Frank P. Iacobell
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Frank P. Iacobell

Hospital Administrator

Hutzel Hospital


Mr. Frank Iacobell, the oldest of the two sons of Peter Iacobell, M.D., and Josephine Acierno Iacobell, was born in Detroit on October 10, 1937. He attended high school at St. Anthony's and college at both John Carroll and Saint Bonaventure Universities. After getting his undergraduate degree in 1960, he earned a master's degree from George Washington University Graduate School in 1963.

Mr. Iacobell began his hospital administration career at Woman's (Hutzel) Hospital in 1964, following a residency year at Baltimore City Hospital and another year on a fellowship at Washington County Hospital in Hagerstown, Maryland. His position changed in 1966 from administrative assistant to assistant director. In 1970, he was the hospital's director or chief operating officer.

Mr. Iacobell re-negotiated an earlier union contract and implemented a fairer wage and salary program, provided health insurance, and instituted a tuition reimbursement plan to encourage lower grade employees to seek additional training in order to be eligible for better jobs. He also completed some major structural additions and hospital service reorganizations during this period.

He was the president of Hutzel Hospital from 1980 to 1995. Mr. Iacobell is currently semi-retired and does some consulting work in the area of health care planning and facility management

Tape recorded interview;
Grosse Pointe Woods, MI
14 August  1998
audio clip

Discusses implementing job training and advancement programs for unionized, primarily minority, employees at Hutzel Hospital during the early 1960s.

You couldn't go to work in a nursing home unless you had experience as a nurse’s aide. What we would [do was] run you through a six-week program as a nurse's aide, you would work maybe another six weeks, [then] put application in to a nursing home. The minute opportunity came, you left. So we're running a training center for nursing homes…So we met with the union, even though we had a couple more years to go on our contract, and we gave them three offers—Blue Cross-Blue Shield [health insurance] we pay for because I wanted to be consistent with other hospitals; a raise of twenty-five cents increase across the board for every category in the union; and free parking. We were charging for parking, and I said, “This is nonsense,” because we had all kinds of space to park in. Well, that set up a good relationship with me and the union…When we started [re]negotiating contracts, [other issues came up]. Most of the nursing staff were R.N.’s and LPN’s. We probably had more LPN’s than R.N.’s, at the time. Yet LPN’s were primarily black and R.N.’s were primarily white and that's because the black women, for the most part, weren't accepted in [local] nursing schools back in the [19]50s and [19]60s. Realizing that they were having [recruitment] problems, we implemented and the union accepted and we gave it to all the other employees, too—tuition reimbursement…Where, if people wanted to go to school part-time, we would pay for their education while they were working so they could. Then I wanted to create ladders. And the only way you create ladders is give the opportunity to go back and get [more] educat[ion]. And I always said, given the first choice, we'd promote from within before we'd go to the outside in all instances, all categories.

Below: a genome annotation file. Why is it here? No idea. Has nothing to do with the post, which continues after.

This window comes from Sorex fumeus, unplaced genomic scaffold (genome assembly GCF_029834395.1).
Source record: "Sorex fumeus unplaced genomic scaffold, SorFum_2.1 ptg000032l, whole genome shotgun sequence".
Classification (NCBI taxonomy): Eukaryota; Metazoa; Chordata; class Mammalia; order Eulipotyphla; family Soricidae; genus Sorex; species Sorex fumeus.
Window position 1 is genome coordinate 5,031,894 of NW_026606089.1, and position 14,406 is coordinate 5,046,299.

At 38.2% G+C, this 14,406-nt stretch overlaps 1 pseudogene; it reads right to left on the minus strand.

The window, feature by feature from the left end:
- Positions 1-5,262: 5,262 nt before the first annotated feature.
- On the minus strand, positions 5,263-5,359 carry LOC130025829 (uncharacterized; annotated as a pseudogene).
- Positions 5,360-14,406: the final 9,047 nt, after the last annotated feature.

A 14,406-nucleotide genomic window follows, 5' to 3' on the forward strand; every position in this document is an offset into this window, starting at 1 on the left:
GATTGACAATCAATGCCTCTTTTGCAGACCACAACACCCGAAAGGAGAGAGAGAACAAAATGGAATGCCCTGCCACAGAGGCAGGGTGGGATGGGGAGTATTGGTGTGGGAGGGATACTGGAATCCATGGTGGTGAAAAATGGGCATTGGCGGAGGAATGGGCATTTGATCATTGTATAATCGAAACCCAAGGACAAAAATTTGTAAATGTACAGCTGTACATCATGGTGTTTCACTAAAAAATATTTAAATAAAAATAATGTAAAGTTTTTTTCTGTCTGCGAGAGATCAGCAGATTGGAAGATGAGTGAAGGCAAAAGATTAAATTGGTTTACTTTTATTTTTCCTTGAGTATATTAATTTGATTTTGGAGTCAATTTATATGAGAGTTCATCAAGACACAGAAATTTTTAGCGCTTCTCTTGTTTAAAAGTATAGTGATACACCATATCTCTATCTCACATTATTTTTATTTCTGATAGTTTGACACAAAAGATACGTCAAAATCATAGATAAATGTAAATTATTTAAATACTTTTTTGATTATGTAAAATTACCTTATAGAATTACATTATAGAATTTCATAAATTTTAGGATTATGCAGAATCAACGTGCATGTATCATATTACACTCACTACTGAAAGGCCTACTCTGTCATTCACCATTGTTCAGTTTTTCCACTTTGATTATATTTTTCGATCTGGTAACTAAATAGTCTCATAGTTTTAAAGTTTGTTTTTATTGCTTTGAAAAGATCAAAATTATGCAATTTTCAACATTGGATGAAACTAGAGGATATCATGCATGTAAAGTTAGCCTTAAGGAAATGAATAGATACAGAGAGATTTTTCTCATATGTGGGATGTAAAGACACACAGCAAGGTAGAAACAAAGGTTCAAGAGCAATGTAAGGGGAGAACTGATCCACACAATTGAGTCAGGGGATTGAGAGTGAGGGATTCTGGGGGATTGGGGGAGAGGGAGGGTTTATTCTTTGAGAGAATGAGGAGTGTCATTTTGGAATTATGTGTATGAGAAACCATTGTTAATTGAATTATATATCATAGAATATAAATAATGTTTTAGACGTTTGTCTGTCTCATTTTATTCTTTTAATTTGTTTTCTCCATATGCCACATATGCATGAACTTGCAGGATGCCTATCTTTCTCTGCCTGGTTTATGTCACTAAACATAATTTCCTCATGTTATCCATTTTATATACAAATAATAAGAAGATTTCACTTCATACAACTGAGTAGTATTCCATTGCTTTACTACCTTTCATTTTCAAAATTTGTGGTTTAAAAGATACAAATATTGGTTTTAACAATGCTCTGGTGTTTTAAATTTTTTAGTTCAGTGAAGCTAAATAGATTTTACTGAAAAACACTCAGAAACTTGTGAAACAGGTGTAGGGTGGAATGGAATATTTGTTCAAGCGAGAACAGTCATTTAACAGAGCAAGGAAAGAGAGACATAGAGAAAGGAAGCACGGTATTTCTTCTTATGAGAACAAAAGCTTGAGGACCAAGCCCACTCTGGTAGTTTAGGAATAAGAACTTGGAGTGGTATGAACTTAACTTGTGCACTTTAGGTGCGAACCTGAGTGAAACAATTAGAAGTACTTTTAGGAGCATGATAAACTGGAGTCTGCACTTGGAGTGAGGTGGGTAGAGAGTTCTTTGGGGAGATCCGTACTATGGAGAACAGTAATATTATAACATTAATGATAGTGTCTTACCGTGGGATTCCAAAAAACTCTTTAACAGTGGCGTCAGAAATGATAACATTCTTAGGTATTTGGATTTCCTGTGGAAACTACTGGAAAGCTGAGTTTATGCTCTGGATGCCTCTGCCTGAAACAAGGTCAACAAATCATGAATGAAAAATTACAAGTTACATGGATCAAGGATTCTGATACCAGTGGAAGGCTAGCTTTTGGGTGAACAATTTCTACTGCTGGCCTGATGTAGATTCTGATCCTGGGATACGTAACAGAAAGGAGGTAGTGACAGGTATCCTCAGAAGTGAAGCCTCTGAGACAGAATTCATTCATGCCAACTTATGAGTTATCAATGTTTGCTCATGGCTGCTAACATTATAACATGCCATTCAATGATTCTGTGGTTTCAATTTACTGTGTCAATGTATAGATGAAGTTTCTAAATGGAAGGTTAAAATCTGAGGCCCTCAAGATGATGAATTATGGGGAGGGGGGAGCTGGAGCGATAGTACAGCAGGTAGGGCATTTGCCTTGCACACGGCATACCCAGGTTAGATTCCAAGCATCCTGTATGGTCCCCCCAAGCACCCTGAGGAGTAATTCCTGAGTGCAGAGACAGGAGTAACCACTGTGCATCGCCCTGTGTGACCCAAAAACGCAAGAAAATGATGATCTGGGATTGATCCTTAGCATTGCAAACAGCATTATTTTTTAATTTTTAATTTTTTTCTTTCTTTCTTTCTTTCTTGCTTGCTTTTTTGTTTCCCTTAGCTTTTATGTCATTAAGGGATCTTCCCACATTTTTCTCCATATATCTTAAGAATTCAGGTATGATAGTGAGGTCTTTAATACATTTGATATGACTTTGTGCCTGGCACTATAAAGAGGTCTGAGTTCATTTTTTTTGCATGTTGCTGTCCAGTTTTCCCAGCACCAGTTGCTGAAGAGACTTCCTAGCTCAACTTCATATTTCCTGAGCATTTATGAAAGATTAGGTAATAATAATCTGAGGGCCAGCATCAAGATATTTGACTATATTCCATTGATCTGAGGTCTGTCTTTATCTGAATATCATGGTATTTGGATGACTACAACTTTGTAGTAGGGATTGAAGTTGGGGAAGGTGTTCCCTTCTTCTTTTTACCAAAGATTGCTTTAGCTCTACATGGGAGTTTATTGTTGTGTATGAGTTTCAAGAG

William G. Anderson
Reginald P. Ayala
Arthur W Boddie
Wilma Brakefield-Caldwell
Henry C. Bryant Jr.
Alice Burton
Waldo L. Cain
James W. Collins
Claude and Vivienne Cooper
Gladys B. Dillard
George Gaines Jr.
Leon Gant
Herman J. Glass Sr.
Della Goodwin
Joseph B. Harris
Frank P. Iacobell
Horace L. Jefferson
Sidney B. Jenkins
Arthur Johnson
Rachel B. Keith
William E. Lawson
Josephine Love
Hayward Maben Jr.
Berna C. Mason
Suesetta T. McCree
Dorothy Mottley
David C. Northcross Jr.
Ophelia B. Northcross
Marjorie Peebles-Meyers
Frank P. Raiford III
Garther Roberson Jr.
S. L. Roberson
Elsie Smith
Fannie L. Starks
Lionel F. Swan
Natalia M. Tanner
Oretta Mae Todd
I. Clara Webb
Charles F. Whitten
Charles H. Wright
Watson Young


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Copyright , Kellogg African American Health Care Project, 2000.
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